When the mother of the youngest was being dragged up by the tame elephant to the tree to which they wished to tie her, the little creature kept close by her side. The men at first were rather amused by its anger, but they soon found it would not let them place the second noose on its mother, it ran between her and them, it tried to seize the rope, it pushed them and struck them with its little trunk, till they were forced to drive it back to the herd. It went away slowly, shouting all the way, and stopping at every step to look back. It then went to the largest female left in the herd, and placed itself across her forelegs, whilst she hung down her trunk over its side, and petted and comforted it. Here it stayed, moaning and lamenting, until the men were done fastening up its mother, when in a moment it returned to her side, but as it attacked every one who passed by, it had to be tied to a tree beside the other little young one.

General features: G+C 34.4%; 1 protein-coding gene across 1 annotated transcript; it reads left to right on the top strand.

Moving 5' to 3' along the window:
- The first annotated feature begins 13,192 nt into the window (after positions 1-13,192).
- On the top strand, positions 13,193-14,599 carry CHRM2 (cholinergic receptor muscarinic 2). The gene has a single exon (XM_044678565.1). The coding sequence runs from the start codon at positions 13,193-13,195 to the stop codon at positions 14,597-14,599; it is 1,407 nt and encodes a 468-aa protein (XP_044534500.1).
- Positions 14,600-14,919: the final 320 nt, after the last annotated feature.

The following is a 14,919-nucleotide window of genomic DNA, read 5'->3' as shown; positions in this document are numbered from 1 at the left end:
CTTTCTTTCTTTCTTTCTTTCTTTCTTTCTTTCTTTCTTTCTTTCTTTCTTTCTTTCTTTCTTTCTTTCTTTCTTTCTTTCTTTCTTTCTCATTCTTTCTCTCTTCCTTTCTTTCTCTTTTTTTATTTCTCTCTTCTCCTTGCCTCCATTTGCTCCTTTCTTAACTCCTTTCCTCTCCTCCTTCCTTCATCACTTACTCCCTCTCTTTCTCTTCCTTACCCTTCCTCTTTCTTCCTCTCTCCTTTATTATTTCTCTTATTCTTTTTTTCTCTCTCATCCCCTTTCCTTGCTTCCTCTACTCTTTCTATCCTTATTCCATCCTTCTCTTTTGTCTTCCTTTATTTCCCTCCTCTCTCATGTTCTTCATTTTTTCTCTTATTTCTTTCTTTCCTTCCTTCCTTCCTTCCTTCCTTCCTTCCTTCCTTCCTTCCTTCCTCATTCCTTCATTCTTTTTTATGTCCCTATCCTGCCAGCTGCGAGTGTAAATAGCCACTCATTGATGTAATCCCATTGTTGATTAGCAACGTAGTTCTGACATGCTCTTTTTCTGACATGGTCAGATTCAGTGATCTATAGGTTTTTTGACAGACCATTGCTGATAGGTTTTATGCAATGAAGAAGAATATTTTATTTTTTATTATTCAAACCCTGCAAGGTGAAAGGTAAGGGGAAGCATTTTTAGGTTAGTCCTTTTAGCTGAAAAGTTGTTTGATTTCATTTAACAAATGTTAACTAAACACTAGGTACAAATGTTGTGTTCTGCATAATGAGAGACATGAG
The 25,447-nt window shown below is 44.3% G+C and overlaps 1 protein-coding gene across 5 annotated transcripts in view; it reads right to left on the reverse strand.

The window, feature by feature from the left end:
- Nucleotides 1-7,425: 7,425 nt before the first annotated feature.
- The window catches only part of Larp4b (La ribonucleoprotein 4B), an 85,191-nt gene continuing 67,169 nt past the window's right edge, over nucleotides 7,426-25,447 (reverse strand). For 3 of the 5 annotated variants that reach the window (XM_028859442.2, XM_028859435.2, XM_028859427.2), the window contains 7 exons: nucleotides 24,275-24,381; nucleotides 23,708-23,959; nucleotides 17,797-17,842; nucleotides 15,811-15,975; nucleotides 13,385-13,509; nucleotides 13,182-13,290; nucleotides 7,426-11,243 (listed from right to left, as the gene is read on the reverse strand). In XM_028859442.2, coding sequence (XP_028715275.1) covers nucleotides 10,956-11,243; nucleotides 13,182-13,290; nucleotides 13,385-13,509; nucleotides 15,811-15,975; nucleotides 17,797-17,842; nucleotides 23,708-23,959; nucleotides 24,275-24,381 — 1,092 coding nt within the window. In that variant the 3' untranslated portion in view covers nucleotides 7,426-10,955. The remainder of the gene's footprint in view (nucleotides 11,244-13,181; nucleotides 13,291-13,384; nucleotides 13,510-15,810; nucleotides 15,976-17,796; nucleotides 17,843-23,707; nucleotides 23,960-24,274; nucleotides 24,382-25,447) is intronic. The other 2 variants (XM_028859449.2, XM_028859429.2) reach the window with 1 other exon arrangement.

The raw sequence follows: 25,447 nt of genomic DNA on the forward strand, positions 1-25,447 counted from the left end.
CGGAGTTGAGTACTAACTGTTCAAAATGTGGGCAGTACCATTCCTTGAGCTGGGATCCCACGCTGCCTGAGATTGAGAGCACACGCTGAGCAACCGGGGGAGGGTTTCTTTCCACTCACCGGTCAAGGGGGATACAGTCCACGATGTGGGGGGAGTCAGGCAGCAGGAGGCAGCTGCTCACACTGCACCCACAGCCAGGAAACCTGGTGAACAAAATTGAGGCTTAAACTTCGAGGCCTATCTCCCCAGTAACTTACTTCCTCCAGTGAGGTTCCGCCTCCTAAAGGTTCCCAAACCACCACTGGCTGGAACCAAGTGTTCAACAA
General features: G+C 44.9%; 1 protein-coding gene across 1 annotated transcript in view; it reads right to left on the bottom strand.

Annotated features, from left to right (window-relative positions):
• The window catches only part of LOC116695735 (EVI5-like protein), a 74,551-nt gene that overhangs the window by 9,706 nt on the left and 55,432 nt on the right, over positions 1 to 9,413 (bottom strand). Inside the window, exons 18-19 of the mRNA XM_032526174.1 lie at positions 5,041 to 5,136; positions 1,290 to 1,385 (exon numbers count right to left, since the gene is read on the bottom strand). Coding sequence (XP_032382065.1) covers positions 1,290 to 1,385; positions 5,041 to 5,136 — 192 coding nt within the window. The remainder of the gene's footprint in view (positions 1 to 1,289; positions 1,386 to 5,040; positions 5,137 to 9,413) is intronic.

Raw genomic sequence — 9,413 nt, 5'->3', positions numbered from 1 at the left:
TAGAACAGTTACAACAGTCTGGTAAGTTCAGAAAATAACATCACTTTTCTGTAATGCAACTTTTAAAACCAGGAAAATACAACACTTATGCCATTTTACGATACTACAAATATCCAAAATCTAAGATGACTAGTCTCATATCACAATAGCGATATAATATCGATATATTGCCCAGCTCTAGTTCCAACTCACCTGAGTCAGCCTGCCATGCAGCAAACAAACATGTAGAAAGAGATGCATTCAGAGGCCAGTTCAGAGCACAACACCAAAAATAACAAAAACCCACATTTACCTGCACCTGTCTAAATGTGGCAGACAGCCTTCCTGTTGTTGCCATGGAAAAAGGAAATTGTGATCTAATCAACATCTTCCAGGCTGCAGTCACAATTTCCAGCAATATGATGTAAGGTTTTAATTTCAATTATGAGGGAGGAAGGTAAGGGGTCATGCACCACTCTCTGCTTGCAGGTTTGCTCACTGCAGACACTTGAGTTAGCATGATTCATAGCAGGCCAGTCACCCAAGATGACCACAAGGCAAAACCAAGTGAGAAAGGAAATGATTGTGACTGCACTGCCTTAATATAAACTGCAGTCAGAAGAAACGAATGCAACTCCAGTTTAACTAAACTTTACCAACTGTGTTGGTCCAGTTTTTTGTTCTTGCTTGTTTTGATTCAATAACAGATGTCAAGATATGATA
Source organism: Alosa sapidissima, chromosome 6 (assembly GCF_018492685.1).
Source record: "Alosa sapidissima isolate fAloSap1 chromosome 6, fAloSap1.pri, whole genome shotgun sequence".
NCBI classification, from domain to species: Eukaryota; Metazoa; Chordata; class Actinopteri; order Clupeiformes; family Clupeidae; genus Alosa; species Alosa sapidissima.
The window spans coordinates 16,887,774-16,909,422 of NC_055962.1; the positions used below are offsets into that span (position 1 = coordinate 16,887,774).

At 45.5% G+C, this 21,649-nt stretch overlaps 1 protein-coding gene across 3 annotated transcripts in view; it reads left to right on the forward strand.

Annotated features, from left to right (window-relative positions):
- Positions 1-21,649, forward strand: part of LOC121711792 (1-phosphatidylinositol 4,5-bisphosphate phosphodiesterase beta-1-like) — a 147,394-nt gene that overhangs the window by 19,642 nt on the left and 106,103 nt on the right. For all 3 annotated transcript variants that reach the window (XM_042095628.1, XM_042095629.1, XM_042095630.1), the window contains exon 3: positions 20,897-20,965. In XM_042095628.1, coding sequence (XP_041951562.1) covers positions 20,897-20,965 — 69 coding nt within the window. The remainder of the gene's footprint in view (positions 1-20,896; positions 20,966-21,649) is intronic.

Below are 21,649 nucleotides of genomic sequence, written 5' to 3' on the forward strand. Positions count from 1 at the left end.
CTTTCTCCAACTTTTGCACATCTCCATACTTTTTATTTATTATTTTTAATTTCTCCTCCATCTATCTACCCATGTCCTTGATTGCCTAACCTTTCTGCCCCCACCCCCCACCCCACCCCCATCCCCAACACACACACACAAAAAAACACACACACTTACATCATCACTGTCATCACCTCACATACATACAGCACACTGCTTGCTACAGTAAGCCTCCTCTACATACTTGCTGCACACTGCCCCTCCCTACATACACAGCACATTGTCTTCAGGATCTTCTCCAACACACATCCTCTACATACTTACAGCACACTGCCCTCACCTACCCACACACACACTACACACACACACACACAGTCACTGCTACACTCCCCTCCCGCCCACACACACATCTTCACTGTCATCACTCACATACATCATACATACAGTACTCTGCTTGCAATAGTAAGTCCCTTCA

These two little creatures made more noise than all the rest of the herd, they never once stopped shouting, and tried to attack every one who came within reach of them. The most amusing thing was, that in the midst of all their trouble and affliction, the little fellows rushed at every bit of food that was thrown to them, and ate and roared at the same time.